Life Lessons From The Shirtless Congressman

Heartfelt thanks to former Rep. Christopher Lee, a Republican who represented a congressional district in New York.  By his real-life example, he has helped parents across the country to explain to their kids why it is not a good idea to use the internet or texts to send incriminating photos of themselves to perfect strangers.

Parents across the country have been trying to figure out how to alert their teenage sons and daughters to the perils of “sexting” and ill-advised emails.  To the rescue comes Congressman Lee!  Apparently interested in some kind of sad, extramarital fling, he uses a Craigslist forum to make a contact, emails a woman a photo of himself in all of his shirtless, flexing glory, lies about his marital status, age, and occupation, gets caught in his fabrications, and resigns his office.  And — most importantly for parents wanting to make a point to their teenagers — the ex-Congressman becomes the pathetic punch line to countless jokes.  This latter point is crucial, because if there is one thing teenagers cannot abide, it is being viewed as a pathetic joke.

We also should thank Craiglist for acting as a kind of country-wide weeding mechanism.  Any Member of Congress who thinks it is a good idea to send an embarrassing photos and have unguarded conversations with unknown Craigslist acquaintances probably shouldn’t be handling secret information or making judgments on important national policies.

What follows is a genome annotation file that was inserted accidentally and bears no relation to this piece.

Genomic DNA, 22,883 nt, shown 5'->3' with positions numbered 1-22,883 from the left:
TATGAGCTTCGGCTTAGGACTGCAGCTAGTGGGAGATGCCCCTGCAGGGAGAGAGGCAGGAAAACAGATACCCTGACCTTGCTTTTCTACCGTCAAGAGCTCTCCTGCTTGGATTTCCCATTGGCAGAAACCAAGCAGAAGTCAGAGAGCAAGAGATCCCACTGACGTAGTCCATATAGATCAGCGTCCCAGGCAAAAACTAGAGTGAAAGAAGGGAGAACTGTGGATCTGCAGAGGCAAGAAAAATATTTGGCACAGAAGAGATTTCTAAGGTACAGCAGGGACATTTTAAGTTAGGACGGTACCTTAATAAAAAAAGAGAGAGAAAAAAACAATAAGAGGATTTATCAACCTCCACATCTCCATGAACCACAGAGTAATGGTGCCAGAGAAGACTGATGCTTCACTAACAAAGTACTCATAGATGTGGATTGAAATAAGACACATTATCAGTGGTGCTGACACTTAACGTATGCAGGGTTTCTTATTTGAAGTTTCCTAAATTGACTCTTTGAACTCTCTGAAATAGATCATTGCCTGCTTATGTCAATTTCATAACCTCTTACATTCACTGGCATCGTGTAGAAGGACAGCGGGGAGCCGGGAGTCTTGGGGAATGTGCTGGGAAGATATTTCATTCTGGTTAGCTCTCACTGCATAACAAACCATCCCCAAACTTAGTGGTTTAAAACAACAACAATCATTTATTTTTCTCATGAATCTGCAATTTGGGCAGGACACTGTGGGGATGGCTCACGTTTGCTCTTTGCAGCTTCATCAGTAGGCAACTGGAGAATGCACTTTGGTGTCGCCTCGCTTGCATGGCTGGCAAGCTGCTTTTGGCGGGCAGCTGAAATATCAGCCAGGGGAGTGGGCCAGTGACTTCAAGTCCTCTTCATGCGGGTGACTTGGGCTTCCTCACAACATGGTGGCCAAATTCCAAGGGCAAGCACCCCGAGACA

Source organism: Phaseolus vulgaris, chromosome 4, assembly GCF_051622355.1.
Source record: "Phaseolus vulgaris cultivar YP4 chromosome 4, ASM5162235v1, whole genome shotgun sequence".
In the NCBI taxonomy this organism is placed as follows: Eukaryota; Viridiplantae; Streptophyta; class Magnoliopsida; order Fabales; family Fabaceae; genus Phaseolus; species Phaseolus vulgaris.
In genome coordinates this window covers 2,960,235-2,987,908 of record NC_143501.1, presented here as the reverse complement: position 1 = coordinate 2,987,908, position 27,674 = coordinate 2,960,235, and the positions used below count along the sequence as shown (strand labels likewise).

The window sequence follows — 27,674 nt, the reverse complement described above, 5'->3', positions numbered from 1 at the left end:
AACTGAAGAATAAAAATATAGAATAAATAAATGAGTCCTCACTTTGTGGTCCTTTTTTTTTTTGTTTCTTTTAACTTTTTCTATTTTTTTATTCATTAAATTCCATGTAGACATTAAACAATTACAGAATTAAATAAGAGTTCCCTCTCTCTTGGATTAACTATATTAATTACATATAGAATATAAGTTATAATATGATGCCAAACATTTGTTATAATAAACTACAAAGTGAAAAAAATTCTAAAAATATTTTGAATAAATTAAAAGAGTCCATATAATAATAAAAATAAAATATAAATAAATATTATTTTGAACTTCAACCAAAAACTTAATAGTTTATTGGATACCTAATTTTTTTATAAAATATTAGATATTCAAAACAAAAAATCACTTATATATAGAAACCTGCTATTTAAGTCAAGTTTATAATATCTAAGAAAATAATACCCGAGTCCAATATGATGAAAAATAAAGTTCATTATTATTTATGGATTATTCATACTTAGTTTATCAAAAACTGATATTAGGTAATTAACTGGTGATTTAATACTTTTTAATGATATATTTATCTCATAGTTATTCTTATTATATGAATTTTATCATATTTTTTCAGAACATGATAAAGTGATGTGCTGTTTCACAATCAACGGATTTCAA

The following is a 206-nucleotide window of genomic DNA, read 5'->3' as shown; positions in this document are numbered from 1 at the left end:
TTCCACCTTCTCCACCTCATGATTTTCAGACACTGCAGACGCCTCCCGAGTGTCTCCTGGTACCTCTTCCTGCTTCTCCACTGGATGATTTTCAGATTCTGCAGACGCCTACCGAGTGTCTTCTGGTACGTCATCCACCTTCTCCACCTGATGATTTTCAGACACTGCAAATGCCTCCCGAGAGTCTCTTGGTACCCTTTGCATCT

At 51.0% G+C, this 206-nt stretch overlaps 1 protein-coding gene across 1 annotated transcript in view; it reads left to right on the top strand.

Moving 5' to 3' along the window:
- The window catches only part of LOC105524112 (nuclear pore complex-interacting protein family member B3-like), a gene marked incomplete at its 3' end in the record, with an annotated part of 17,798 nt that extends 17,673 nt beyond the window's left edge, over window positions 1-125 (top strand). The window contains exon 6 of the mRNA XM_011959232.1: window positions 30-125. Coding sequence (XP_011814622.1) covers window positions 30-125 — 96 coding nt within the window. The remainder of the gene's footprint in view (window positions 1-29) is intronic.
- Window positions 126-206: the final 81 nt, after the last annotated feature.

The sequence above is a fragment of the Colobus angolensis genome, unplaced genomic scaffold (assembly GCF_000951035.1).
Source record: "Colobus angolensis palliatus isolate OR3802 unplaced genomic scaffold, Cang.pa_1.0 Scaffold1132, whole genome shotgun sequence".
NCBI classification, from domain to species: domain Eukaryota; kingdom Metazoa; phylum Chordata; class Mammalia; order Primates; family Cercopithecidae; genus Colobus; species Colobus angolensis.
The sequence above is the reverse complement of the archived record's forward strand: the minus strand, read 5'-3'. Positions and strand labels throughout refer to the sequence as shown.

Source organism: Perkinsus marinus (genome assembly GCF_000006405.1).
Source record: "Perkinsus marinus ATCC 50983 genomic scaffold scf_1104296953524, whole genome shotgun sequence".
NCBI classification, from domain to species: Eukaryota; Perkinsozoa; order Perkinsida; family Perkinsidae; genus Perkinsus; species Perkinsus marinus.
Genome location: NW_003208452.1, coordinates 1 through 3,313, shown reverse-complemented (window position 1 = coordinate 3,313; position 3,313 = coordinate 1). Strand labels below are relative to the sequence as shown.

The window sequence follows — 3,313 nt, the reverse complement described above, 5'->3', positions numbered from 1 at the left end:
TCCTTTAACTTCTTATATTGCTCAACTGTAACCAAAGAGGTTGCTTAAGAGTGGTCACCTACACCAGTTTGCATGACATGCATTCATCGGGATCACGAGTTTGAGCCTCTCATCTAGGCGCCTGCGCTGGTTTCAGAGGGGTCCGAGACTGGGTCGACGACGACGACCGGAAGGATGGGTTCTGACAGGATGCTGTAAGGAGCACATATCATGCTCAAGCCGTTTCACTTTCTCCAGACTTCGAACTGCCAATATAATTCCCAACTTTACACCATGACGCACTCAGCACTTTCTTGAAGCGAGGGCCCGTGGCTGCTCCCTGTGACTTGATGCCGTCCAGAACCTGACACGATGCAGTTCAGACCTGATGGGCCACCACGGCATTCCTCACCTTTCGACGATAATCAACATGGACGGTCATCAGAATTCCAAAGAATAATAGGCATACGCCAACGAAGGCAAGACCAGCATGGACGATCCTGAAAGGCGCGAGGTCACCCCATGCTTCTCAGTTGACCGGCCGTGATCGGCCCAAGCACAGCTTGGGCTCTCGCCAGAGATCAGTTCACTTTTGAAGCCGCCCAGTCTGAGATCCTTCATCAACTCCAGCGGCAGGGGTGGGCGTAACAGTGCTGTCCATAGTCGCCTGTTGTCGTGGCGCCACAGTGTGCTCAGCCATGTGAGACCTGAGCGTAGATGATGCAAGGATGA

Death To The Annoying Spinning Circle!

Yesterday our computer system at work was painfully slow — so slow, in fact, that everything I tried to do was greeted by the dreaded spinning circle.  If you work on a network, you’ve probably experienced it at some point.  You’ve tried to save a document or move from email to Word when, instead of instantaneous responsiveness to your keystroke or mouse click, you see the circle with the light moving around the edge.

The circle is supposed to reassure you that the system is diligently working on the command you have sent.  Instead, it immediately plunges every white collar worker into the blackest pits of despair, because you know that you are likely well and truly screwed.  You realize that the spinning circle means you have probably lost what you were working on.  And then, after a few seconds, the circle simply serves as a colossal unending annoyance.  You can’t help but repeatedly pound the return key with increasing force in hopes of somehow getting the damn circle off the screen before it causes you to become cross-eyed.

On our system at work, the circle replaced the tumbling hour glass as the “looks like there’s a problem” icon.  As between the two, I prefer the tumbling hourglass, but in reality neither the circle nor the hourglass adequately communicates the awful import of a frozen computer.  Why not a depiction of vultures alighting on their perch, or a laughing, taunting death’s head instead?